Date: Aug 20, 2006 2:12 PM
Author: Brian M. Scott
Subject: Re: Induction proof

On 20 Aug 2006 10:29:37 -0700, <emailtgs@gmail.com> wrote in
<news:1156094977.426428.218100@i42g2000cwa.googlegroups.com>
in alt.math.undergrad:

> okay, my question is, just how do you decide to go from here ... to
> here.


> < (1 - 1/n) + 1/(n+1)^2 (by induction hypotheses)
> < (1 - 1/n) + 1/(n*(n+1))


> I know you've made a note of what you did but I don't
> understand how you can do that.


The 'how' is trivial. 1/(n+1)^2 < 1/(n*(n+1)), so of course
(1 - 1/n) + 1/(n+1)^2 < (1 - 1/n) + 1/(n*(n+1)): you're just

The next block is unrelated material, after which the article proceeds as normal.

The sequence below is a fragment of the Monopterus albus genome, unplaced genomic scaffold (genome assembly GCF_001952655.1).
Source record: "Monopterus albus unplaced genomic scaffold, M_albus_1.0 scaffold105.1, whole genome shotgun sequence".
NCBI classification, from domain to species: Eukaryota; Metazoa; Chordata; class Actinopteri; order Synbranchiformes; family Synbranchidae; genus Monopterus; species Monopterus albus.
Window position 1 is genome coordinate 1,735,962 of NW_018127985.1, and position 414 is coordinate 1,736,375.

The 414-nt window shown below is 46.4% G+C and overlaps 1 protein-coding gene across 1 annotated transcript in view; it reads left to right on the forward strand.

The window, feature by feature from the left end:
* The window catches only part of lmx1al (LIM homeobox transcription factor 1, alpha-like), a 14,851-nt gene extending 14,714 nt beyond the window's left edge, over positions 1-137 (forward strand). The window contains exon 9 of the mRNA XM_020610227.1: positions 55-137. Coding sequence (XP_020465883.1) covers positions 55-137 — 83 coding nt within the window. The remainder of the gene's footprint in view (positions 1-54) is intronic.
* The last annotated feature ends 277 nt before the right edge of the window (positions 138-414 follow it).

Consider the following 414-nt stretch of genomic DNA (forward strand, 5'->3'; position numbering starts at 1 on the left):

adding 1 - 1/n to both sides.

To see why 1/(n+1)^2 < 1/(n*(n+1)), if it isn't already
obvious, observe that (n+1)^2 > n*(n+1). In even more
detail: n+1 > n, so multiplying both sides by n+1 yields
(n+1)^2 > n*(n+1) if n+1 > 0, i.e., if n > -1. Here you
know that n > 1, so certainly n > -1.

The 'why' is so that you can split 1/(n*(n+1)) into partial
fractions, one of which is 1/n that cancels the 1/n that you
already have.

[...]

Brian